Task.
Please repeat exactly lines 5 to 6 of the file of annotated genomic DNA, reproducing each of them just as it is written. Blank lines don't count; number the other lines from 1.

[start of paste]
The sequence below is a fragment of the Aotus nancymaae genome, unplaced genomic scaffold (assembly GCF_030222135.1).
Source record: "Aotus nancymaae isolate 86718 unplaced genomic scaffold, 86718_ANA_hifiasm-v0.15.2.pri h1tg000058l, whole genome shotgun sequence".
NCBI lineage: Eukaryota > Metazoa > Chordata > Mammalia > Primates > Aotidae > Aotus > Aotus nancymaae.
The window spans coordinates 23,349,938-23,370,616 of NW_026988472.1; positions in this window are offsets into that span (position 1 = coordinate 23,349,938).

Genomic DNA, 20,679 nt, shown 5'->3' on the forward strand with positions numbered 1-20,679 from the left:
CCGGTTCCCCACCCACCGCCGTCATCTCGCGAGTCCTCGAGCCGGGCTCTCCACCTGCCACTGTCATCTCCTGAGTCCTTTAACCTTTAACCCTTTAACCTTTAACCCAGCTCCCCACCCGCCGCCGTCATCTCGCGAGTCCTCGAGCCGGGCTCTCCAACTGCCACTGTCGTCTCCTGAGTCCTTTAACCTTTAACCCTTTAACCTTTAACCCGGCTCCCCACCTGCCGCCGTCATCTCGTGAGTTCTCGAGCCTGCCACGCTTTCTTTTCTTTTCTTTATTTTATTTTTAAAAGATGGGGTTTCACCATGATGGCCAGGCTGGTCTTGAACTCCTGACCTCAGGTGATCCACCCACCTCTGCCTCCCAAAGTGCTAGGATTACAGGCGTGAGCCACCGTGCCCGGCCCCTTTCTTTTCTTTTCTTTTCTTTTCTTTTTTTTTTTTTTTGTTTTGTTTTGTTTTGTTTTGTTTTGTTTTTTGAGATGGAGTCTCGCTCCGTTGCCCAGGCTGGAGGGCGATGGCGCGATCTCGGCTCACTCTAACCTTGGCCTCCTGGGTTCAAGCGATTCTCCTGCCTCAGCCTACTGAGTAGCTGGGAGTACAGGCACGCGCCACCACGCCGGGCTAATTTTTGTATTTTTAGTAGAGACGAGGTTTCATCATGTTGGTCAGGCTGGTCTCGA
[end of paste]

Genomic DNA, 20,679 nt, shown 5'->3' on the forward strand with positions numbered 1-20,679 from the left:
CCGGTTCCCCACCCACCGCCGTCATCTCGCGAGTCCTCGAGCCGGGCTCTCCACCTGCCACTGTCATCTCCTGAGTCCTTTAACCTTTAACCCTTTAACCTTTAACCCAGCTCCCCACCCGCCGCCGTCATCTCGCGAGTCCTCGAGCCGGGCTCTCCAACTGCCACTGTCGTCTCCTGAGTCCTTTAACCTTTAACCCTTTAACCTTTAACCCGGCTCCCCACCTGCCGCCGTCATCTCGTGAGTTCTCGAGCCTGCCACGCTTTCTTTTCTTTTCTTTATTTTATTTTTAAAAGATGGGGTTTCACCATGATGGCCAGGCTGGTCTTGAACTCCTGACCTCAGGTGATCCACCCACCTCTGCCTCCCAAAGTGCTAGGATTACAGGCGTGAGCCACCGTGCCCGGCCCCTTTCTTTTCTTTTCTTTTCTTTTCTTTTTTTTTTTTTTTGTTTTGTTTTGTTTTGTTTTGTTTTGTTTTTTGAGATGGAGTCTCGCTCCGTTGCCCAGGCTGGAGGGCGATGGCGCGATCTCGGCTCACTCTAACCTTGGCCTCCTGGGTTCAAGCGATTCTCCTGCCTCAGCCTACTGAGTAGCTGGGAGTACAGGCACGCGCCACCACGCCGGGCTAATTTTTGTATTTTTAGTAGAGACGAGGTTTCATCATGTTGGTCAGGCTGGTCTCGA